Recently I’ve been reading a book entitled, Everything I need to Know I Learned from a Children’s Book. It contains life lessons from notable people from all walks of life, edited by Anita Silvey. It caused me to reflect on the most impactful books I’ve read in my life.
The first would have to be the Bible. Although my family was broken from divorce, abuse – even some neglect – when I was a child, the principles I learned from Holy Scripture taught me right from wrong. Besides the Ten Commandments, it taught me the higher laws of loving God, which meant having faith in something pure and good. It also taught me to love my neighbor. Most of our societal laws today are based on Judaic-Christian concepts of behavior and accountability found in its texts.
Being immersed in scripture causes me to recognize when I hear it from others. When Abraham Lincoln said, “A house divided against itself cannot stand,” he was quoting the words of Christ, for instance. The second thing it taught me was that when Jesus was confronted by misunderstanding and questions, He answered with wisdom that came from another source than the human brain, to the confounding of learned men in authority. That, in and of itself, conveyed to me that: 1) there is wisdom beyond our daily experience and thought; and 2) whether it is accepted or not, a person can speak “truth to power.”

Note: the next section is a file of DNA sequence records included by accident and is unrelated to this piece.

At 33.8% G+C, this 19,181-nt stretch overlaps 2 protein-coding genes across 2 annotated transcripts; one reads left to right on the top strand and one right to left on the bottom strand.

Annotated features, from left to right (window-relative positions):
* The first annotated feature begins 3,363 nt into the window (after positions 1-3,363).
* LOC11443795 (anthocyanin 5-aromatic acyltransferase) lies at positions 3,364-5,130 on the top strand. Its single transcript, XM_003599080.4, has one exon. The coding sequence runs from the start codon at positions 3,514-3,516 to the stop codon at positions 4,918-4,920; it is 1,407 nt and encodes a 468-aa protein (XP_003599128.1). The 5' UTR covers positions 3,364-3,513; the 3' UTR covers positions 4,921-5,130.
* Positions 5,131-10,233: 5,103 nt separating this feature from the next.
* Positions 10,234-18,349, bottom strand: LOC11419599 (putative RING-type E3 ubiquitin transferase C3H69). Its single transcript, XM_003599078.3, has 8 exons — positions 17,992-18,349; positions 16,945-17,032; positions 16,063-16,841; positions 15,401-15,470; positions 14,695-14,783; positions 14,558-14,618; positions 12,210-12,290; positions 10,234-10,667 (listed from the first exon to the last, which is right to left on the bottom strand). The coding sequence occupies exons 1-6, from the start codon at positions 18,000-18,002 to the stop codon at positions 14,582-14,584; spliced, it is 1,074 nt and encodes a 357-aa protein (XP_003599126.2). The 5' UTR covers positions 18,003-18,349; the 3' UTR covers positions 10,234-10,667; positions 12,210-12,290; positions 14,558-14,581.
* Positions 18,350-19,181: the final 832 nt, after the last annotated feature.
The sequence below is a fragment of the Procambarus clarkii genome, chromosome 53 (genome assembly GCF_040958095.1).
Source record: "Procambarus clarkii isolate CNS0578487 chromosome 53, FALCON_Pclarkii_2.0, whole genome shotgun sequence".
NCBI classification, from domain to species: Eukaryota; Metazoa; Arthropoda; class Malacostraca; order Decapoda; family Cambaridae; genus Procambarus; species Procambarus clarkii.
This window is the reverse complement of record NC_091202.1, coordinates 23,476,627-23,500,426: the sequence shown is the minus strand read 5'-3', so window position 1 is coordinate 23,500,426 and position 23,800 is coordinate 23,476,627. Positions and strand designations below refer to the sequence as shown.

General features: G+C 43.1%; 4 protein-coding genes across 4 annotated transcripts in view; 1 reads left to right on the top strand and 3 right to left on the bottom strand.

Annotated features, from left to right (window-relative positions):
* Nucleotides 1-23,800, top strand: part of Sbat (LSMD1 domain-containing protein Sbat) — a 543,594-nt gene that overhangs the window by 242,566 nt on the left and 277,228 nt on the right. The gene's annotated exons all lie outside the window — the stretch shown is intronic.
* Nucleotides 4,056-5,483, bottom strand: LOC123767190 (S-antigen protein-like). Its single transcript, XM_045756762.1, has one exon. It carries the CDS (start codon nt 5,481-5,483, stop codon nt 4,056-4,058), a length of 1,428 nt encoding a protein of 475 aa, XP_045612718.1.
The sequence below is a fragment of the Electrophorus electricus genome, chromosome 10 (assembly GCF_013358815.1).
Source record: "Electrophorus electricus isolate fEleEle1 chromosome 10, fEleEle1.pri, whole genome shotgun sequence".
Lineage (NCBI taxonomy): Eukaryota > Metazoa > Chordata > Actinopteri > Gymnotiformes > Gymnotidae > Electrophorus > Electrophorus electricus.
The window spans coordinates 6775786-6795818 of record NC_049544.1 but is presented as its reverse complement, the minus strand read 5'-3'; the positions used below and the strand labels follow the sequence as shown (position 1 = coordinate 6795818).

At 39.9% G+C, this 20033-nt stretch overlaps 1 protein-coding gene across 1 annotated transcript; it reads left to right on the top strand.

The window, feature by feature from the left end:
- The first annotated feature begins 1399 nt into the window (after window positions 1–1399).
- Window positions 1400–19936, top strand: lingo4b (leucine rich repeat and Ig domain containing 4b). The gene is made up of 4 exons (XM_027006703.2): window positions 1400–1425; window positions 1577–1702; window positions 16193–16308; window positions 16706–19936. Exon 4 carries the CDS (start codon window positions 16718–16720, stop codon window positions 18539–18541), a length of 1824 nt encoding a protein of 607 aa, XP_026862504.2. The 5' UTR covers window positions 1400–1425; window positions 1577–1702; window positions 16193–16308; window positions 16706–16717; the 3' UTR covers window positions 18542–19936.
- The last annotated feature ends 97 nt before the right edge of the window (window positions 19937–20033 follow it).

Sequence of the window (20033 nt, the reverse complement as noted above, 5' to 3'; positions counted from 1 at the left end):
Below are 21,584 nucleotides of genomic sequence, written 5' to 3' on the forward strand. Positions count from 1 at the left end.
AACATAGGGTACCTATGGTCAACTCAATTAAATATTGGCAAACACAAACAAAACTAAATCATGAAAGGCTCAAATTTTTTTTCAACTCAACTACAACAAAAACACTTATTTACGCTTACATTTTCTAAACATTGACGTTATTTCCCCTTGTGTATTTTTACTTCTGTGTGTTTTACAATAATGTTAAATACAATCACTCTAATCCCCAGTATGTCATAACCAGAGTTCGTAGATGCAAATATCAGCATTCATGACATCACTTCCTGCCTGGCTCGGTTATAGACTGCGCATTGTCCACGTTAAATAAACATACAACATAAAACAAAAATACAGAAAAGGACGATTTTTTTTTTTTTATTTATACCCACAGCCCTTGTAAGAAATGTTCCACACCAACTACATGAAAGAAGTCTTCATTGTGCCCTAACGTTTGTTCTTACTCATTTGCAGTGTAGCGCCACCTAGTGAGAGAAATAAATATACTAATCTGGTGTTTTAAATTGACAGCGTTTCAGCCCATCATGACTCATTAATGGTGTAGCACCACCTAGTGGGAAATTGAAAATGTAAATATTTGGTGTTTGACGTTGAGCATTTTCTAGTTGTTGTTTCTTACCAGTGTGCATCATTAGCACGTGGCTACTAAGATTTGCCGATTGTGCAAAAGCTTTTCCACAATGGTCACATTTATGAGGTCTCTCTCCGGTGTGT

The second book I read when I was eleven years old was J. Edgar Hoover’s Persons in Hiding. Rumored to be ghost-written by his legal department, it profiled famous mobsters, how they succeeded in their criminal enterprises and how it all ended badly for them. What I understood from this book was that it takes a system of evil for evil to succeed. There were crooked defense attorneys, paid-off cops and judges. There were doctors that provided unreported medical care for gunshots and plastic surgery to change appearances. And loyal family members and friends that hid wanted criminals from law enforcement searches.
But if that were true, as I believed it was from the details and names of persons in the book, then it was also true that if good people in our society refused to assist criminals, they could be brought to justice. This book impacted me so much that I eventually became a reserve police officer and worked in support roles for law enforcement for 12 years of my career. I wanted to be on the side of right and besides, working in the midst of people with guns felt safe to me. It was also a sacred honor to be trusted by them.
The third book that influenced me in a way that I didn’t expect was The Velveteen Rabbit. The idea of “becoming” something real and loving in spite of appearances stayed with me forever. People’s characters are often beneath the surface of what is visible to us. It takes time to become real yourself and to see others as they really are.
Wherever we are on this planet and whatever our age or background, there is truth for us to be found and it is usually hiding in a good book.